Tucked back on the second floor of the Frazier History Museum is the tale of a woman’s life. But different from a normal historical perspective of pictures and labels, this tale is told through her clothes, her jewelry, her shoes, publicity about her and her collection of personal correspondence. The Louisville-born woman featured in this special exhibition is international socialite and fashion maven, Mona Bismarck, aka “The Kentucky Countess.”
Who was this woman, whose full name is Mona Travis Strader Schlesinger Bush Williams Bismarck Martini? Here’s what we know from the historical perspective of the show:
- She was born in Louisville in 1897, but she was raised in Lexington on a horse farm, where her father was a horse trainer.
- She had five husbands, one of whom was one of the richest men in America in the 1930s.
- She was named “The Best Dressed Woman in the World” in 1933.
- She was in Vogue many times, both for her fashion and her homes.
- She had beautiful homes and gardens in addition to her beautiful clothes.
Besides the accolades and history of someone, what can you tell about a person by their clothes? A lot, actually. In this carefully compiled and masterfully executed exhibition, curator Scott Rogers has done a vast retrospective of Mona’s life as told by her clothes, jewelry and shoes. What we see is a woman dedicated to timeless fashion with an affinity for beautiful colors, textures and fabrics. We also see a woman who wore her clothes, but did not let them wear her. We see a woman who, in all pictures of her, curated her own look with her perfectly appropriate couture outfits and beguiling looks.
She was indeed a beautiful woman with much attention paid to her “aquamarine” eyes and her gray hair. She went gray naturally and at a young age, which made her a standout. You can see it in all public pictures of her — she is easy to pick out in a crowd. In her later years, she started coloring her hair a dark brown; perhaps her need to stand out when she was younger had morphed into a need to blend in.
Apparently, it was more than her looks that drew people of all types to her, as evidenced by her personal correspondence that is on display. Her letters were all donated to the Filson Historical Society and included in the exhibition. Letters from Aristotle Onassis, Joseph Kennedy, Dwight Eisenhower and Jacqueline Kennedy Onassis are all featured, all deeply personal and heartfelt, and all of them expressing gratitude for Mona’s gracious manner and friendship. If she brought anything from her upbringing to her famed international lifestyle, it was her Southern hospitality, which was a magnet in her social circles.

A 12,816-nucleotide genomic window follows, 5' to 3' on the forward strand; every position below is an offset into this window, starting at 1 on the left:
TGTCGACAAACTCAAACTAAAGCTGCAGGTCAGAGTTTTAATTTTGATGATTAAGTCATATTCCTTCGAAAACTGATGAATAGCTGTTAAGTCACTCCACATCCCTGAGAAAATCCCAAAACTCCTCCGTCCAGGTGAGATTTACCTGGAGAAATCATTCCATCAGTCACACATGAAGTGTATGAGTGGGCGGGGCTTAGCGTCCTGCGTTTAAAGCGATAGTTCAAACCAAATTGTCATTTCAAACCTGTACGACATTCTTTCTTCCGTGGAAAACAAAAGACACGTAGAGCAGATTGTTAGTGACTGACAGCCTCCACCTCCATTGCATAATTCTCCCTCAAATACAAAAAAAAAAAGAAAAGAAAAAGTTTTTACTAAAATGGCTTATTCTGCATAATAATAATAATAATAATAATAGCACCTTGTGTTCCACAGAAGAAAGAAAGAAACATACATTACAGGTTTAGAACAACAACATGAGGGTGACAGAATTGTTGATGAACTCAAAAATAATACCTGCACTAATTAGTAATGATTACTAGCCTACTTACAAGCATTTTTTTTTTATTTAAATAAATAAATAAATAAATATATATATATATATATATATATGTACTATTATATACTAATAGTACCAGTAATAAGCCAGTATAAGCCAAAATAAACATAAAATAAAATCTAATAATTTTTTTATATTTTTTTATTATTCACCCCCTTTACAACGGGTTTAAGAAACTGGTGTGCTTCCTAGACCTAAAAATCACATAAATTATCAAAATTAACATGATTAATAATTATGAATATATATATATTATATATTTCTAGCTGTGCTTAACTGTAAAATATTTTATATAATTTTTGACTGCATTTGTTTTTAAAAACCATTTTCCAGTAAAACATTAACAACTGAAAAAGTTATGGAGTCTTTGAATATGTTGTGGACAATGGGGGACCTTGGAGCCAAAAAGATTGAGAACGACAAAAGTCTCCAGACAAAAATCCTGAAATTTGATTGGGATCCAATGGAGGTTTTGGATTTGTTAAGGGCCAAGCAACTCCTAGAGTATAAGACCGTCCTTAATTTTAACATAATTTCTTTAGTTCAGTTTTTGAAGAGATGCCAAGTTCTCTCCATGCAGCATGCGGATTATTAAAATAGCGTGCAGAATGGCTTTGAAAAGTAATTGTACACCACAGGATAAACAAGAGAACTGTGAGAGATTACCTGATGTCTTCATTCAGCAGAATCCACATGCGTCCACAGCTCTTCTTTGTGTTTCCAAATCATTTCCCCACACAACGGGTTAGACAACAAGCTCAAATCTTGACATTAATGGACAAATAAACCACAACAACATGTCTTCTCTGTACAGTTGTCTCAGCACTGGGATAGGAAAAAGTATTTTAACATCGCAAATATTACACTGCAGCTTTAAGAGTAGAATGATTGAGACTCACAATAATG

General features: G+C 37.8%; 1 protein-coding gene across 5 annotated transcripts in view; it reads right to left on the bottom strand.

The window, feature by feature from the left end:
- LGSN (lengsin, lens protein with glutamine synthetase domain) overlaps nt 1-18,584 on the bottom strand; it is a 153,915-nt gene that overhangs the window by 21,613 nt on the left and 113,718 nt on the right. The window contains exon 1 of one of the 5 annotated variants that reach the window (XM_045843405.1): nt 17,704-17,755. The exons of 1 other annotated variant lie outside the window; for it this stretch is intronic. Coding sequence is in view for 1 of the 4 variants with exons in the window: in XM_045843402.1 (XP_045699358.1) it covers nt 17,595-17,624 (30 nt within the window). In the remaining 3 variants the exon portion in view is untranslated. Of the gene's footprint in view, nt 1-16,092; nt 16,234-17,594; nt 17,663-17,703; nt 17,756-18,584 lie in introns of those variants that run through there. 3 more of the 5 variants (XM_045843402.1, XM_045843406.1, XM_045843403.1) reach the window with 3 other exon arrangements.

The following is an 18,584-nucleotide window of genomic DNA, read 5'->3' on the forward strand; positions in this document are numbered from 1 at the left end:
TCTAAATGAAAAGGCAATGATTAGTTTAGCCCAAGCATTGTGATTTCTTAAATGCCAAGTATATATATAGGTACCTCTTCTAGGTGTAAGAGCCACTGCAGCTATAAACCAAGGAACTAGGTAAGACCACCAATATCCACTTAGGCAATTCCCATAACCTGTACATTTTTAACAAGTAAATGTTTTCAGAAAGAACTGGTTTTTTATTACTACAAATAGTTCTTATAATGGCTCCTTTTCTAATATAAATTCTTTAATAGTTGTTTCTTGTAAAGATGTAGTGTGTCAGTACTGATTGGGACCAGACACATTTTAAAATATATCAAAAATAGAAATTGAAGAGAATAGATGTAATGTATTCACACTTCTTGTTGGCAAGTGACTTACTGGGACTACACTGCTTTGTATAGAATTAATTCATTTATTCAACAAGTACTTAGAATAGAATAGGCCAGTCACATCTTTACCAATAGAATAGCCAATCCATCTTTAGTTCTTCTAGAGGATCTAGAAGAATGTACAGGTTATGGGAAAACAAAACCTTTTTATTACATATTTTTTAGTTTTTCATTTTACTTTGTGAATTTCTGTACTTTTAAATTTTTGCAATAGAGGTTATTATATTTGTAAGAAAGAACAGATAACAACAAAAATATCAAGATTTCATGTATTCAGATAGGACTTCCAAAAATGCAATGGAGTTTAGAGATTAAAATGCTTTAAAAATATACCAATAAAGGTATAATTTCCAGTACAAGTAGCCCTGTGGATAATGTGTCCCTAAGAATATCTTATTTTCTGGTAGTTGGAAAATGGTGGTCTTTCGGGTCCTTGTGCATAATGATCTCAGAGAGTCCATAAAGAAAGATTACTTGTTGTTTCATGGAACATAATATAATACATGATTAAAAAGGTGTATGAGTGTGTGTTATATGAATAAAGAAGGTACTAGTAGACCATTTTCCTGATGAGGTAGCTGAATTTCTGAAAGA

The exhibition is divided up into several parts, each showing different facets of Mona’s life and fashion. The first gallery is devoted to historical information about her with a timeline of her life and history, accompanied by pictures of her along the way. There is an entire wall of correspondence from important people of the day, and the museum has been gracious enough to transcribe those letters into large, legible font next to the actual handwriting. There is also a dinner party vignette in the center of the room, complete with couture-dressed mannequins and place cards indicating the guests’ notoriety (i.e. Wallis Simpson).
The second gallery is an homage to her Vogue covers and articles. Much time can be spent poring over not only the content of the articles, but also the beautiful graphic design and layout of these vintage publications.
Even more notorious than making the pages of Vogue was having a famous artist paint your semblance. Salvador Dalí painted Mona in the 1940s in his Portrait of Mrs. Harrison Williams, where he depicted her nude walking through ancient Roman ruins — a nod to her Capri home, which was an old Roman fort. She protested the nude painting, and he opted to paint her in rags, the antithesis of who she was. Despite being dressed in rags, she still looks incredibly fashionable and beautiful.
The third gallery is a stunning display of her evening gowns. The takeaway from this display is that all of these gowns are currently in fashion. Mona’s timeless fashion sense transcended the ages. There are also vignettes of her shoes and a large photo collage of her famous jewelry. Here are just a couple of the exquisite gowns and accessories from this gallery — one must see the exhibition in person to really experience the breadth and range of her singular style.
The final gallery is more personal with pictures of all of the things Mona loved: Her dogs, her garden and swimming. She seems at ease in all of these pictures, whether she is dressed in a full-length gown or in designer Bermuda shorts. Mona most loved gardening and made her garden and landscaping at her home, Il Fortino in Capri, into one of the most famous gardens in the Mediterranean. She had roses imported from Kentucky, keeping true to her roots, and fresh water brought in to sustain her plants.
Mona lived a long life, passing away in 1983 at the age of 86. She is buried in Long Island, NY … in a beautiful pink-and-black Givenchy gown.
This exhibition will be on display at the Frazier until July 29, 2018. This article is merely a peek at the grandeur of Mona’s life and personal effects — it is a must-see exhibit! The Frazier History Museum is located at 829 West Main St., Louisville, KY 40202. Hours are Monday through Saturday, 9 a.m. to 5 p.m.; Sunday, noon to 5 p.m. For more information, call (502) 753-5663 or visit fraziermuseum.org. To purchase tickets, click here.
Also, we recommend perusing the website of the Mona Bismarck American Center, which is located in Paris and has many, many interesting facts about this very interesting woman.
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